California pushes a new plan to cut rooftop solar incentives while providing incentives for rooftop solar owners to back their solar energy. But the solar energy incentive program will not be free.
The proposed regulation that is aimed at making the program more attractive for homeowners also increases the solar energy fee paid by large commercial and industrial customers.
“The California Public Utilities Commission (CPUC) has issued two rules to increase the solar energy incentive program,” said Alex Traver, Director of the Public Advocate. “The first rule would lower the cost of a solar system and the second rule would raise fees in order to compensate for the costs to customers. These proposed rules will make the solar energy incentive program even less attractive for consumers.”
The proposed regulations would reduce the price for a home owner to install solar and increase the cost customers pay for solar power. The proposed regulations would also reduce the cost that a solar home owner must pay for energy.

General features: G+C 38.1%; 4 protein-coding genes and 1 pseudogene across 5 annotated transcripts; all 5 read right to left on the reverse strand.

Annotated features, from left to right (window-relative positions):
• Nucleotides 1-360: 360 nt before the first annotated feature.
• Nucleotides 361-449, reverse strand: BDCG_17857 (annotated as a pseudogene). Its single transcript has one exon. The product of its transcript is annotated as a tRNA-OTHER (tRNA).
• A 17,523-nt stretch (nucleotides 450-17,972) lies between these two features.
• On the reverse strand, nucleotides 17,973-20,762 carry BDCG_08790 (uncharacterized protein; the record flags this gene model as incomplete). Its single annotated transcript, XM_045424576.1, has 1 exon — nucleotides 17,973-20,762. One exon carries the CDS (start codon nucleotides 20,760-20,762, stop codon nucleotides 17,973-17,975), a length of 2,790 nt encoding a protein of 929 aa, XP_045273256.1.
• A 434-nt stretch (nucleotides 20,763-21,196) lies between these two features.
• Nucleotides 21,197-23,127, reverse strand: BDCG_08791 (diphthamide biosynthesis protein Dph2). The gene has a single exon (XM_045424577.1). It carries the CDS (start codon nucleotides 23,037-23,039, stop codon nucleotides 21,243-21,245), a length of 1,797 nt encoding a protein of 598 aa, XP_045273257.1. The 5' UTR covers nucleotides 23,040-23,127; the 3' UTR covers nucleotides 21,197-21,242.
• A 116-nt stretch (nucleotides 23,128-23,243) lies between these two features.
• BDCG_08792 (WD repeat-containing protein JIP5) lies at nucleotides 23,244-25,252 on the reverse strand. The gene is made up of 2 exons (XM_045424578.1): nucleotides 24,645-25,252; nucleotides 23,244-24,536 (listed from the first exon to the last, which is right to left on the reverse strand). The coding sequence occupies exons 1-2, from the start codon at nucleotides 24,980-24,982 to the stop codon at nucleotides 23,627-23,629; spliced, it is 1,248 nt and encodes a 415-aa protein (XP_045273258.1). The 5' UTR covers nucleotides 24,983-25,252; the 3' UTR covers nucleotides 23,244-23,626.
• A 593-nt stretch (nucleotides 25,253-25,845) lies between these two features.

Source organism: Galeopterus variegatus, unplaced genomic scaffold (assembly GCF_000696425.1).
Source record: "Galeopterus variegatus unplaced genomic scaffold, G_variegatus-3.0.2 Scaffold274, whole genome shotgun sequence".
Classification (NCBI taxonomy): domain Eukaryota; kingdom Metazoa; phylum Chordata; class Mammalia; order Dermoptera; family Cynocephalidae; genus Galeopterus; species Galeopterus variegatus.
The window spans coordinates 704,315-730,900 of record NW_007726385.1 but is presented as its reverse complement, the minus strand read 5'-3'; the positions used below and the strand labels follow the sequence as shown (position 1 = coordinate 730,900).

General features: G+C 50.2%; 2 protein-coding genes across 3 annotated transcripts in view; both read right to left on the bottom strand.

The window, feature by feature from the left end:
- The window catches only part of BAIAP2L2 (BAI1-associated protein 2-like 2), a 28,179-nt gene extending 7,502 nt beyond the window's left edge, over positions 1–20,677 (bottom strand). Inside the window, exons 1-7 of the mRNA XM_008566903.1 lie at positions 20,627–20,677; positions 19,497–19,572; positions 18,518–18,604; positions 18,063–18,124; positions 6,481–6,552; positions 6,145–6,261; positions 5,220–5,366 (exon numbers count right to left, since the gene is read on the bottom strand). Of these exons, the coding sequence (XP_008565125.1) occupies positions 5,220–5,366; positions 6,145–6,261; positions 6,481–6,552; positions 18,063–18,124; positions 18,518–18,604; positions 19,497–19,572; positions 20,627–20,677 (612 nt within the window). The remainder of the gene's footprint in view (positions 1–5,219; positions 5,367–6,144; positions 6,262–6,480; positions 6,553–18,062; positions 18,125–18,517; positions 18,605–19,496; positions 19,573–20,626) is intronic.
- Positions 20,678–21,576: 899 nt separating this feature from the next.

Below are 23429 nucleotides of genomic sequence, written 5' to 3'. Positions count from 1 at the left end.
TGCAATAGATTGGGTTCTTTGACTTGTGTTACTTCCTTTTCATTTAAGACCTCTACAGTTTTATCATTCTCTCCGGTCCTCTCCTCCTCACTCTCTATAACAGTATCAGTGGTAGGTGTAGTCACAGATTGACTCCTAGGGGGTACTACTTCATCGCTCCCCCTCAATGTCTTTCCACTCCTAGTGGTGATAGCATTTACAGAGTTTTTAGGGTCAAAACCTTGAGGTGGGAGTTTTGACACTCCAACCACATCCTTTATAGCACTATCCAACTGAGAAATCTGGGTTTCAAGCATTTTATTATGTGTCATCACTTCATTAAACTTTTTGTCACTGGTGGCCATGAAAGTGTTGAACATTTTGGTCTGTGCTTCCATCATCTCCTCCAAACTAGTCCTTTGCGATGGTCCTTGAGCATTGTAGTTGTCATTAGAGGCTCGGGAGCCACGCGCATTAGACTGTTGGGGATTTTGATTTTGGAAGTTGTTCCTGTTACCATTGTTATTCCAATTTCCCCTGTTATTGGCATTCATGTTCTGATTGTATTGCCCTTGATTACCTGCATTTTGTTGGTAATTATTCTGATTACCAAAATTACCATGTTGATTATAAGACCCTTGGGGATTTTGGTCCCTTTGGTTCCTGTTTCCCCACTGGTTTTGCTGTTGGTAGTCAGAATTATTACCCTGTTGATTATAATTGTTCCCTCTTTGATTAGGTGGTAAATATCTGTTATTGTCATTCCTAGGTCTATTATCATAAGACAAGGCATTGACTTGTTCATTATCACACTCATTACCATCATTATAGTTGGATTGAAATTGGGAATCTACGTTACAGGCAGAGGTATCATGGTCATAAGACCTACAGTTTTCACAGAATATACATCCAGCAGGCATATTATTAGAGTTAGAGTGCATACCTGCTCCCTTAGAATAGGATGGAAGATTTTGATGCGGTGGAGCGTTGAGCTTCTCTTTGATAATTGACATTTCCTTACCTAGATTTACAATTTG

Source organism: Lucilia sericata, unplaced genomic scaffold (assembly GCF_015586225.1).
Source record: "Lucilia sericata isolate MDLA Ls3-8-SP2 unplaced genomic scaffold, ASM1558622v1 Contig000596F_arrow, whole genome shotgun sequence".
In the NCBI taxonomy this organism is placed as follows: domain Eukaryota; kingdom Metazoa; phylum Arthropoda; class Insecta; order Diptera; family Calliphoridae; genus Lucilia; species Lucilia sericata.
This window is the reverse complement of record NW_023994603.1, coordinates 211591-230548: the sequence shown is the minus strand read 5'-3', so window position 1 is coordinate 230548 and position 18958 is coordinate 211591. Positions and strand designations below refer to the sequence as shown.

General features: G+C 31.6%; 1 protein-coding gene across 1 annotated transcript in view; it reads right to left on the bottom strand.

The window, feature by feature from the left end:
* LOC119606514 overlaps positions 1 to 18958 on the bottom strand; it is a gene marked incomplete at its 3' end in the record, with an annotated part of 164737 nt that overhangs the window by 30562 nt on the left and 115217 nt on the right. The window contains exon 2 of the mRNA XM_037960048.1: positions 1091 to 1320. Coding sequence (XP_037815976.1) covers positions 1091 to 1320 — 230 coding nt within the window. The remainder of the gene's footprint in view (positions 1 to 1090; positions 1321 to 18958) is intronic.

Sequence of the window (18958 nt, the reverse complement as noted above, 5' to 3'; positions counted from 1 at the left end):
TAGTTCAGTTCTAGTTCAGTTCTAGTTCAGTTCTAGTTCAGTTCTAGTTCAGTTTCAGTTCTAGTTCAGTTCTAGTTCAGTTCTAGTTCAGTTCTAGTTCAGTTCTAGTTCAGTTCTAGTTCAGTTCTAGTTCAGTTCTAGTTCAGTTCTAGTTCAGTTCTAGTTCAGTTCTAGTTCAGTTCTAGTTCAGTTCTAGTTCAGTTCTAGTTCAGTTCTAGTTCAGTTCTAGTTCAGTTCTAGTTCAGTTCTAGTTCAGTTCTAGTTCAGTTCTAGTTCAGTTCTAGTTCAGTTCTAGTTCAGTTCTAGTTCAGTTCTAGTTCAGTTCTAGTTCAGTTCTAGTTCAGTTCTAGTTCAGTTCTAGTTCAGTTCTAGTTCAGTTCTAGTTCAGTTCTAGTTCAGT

“The new rules will raise the cost for installing solar and reduce the financial incentive solar provides to homeowners to go solar,” said Traver. “The proposed changes to the solar energy incentive program will make the program less attractive to potential customers and homeowners. The CPUC has had no public meetings to discuss how and why these regulations will affect consumers’ solar energy choice.”
Among the proposed changes, the regulation would reduce the price that homeowners pay to install solar, but increase the cost to large commercial and industrial customers to install solar.
“These proposed rules include an increase in the solar energy incentive program fee for large commercial and industrial customers who install solar systems that provide power to their customers. According to the CPUC rules, these large commercial and industrial customers will have to pay more for their solar system than the average residential customer.” said Traver. “The CPUC claims that these large commercial and industrial customers can’t afford to install solar. But our proposed rules do not include any new, meaningful Solar Incentive program fee increase that would impact these large commercial and industrial customers. Instead